Based in Sydney, Australia, Foundry is a blog by Rebecca Thao. Her posts explore modern architecture through photos and quotes by influential architects, engineers, and artists.

Can Anyone Patent My Idea from My Published Research Paper?

No, as some of the answers point out, one requirement for a patent is that the described invention is not in the prior art. Because your system was made public over a year ago, it is in the prior art. So, any attempt to patent it now will be unsuccessful. Your research paper will hold up in court if a competitor attempts to patent your system.

However, you will not be able to exclude others from actually using your system because you do not have your own patent. Once an invention is made public the inventor has one year to apply for a patent. After a year, the information is considered to be in the public domain and thus not eligible for patent protection by anyone including the inventor.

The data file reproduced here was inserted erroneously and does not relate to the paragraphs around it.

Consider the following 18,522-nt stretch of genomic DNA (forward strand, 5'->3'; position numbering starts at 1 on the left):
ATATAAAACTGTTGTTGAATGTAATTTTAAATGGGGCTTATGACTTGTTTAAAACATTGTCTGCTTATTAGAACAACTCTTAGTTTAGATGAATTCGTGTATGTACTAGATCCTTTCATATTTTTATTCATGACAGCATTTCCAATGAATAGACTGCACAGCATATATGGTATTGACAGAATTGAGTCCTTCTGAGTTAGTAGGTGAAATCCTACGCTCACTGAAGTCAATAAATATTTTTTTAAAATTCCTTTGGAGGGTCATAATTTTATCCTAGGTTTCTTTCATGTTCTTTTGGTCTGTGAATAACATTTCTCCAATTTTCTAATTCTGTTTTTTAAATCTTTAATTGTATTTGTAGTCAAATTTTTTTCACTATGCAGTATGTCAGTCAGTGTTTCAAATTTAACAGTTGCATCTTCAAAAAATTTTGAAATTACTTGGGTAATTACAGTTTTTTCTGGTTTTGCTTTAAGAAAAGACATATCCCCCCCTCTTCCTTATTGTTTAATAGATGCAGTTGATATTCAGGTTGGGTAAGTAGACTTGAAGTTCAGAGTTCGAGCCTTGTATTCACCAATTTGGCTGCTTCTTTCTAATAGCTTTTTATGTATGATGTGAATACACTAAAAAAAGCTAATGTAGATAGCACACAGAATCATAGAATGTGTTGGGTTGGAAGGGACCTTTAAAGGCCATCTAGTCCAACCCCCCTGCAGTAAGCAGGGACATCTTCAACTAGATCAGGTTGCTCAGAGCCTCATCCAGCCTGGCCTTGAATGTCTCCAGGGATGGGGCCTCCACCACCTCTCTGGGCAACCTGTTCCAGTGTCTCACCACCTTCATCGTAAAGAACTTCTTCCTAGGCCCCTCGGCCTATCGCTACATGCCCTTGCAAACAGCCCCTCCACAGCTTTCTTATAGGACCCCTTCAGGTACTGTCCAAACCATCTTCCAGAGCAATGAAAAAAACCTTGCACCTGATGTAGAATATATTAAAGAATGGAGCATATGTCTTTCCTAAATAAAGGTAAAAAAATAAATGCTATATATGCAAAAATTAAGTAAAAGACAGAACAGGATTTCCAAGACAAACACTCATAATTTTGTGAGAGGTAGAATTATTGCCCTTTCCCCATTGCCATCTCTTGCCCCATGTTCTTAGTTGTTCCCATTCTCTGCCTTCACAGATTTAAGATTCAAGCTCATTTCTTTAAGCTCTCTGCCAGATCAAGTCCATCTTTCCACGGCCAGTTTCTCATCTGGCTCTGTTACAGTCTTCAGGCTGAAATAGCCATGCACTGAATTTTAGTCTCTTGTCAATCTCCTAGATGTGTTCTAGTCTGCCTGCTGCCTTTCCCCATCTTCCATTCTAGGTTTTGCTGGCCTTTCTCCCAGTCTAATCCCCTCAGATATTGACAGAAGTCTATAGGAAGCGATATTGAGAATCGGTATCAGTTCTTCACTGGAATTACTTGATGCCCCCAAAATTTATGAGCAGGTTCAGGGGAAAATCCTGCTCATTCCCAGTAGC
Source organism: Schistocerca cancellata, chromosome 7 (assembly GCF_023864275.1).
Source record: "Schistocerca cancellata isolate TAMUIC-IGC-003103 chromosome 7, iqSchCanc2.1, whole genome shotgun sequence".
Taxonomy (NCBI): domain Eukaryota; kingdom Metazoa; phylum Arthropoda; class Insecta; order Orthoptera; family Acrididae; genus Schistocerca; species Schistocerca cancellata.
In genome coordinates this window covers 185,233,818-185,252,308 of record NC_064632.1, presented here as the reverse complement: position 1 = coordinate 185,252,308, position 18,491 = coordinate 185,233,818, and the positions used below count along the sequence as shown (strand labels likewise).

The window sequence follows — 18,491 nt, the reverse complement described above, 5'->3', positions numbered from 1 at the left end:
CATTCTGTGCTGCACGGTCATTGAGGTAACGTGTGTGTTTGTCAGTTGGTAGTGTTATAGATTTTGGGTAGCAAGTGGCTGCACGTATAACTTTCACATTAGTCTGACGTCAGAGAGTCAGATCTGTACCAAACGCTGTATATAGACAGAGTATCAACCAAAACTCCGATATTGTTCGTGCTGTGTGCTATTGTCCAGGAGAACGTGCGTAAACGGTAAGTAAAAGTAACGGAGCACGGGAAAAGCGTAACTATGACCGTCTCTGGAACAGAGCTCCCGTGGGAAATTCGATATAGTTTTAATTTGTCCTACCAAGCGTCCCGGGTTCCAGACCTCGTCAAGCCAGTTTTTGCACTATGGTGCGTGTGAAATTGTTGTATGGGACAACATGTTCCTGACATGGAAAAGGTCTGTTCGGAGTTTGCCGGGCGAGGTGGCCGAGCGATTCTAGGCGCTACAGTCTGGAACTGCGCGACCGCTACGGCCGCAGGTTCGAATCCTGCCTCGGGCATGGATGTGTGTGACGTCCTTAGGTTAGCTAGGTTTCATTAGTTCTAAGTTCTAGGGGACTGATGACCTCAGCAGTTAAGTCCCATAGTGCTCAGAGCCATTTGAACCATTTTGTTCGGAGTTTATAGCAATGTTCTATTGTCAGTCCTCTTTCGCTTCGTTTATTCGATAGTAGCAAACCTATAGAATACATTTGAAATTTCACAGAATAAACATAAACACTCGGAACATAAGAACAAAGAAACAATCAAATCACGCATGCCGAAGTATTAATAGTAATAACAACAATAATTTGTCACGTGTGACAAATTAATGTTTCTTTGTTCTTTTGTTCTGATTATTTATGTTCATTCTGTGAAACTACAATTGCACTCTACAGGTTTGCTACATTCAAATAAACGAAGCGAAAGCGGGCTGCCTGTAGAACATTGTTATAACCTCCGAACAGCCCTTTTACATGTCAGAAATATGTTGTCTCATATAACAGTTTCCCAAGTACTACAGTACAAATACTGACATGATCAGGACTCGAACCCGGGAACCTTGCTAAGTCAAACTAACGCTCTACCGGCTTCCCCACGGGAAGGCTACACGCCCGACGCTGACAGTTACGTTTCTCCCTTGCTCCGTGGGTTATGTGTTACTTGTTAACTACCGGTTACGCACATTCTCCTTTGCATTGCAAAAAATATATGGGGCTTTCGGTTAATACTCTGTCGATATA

If you have made any improvements on your invention that were not included in the research paper, it’s possible you could get a patent on the improvements. An improvement on an invention basically has to be an invention of its own and meet the same requirements as the original patent, though. Anything that could be considered an obvious improvement on the originally described design will not be enough.

A patent can be very a valuable tool for a startup, so I encourage you to look into your eligibility.

What Are the Steps to Starting a Company If on an F1 Visa in the US?

Is There a Practical Guide for What One Should Look for When Signing Someone Else's NDA?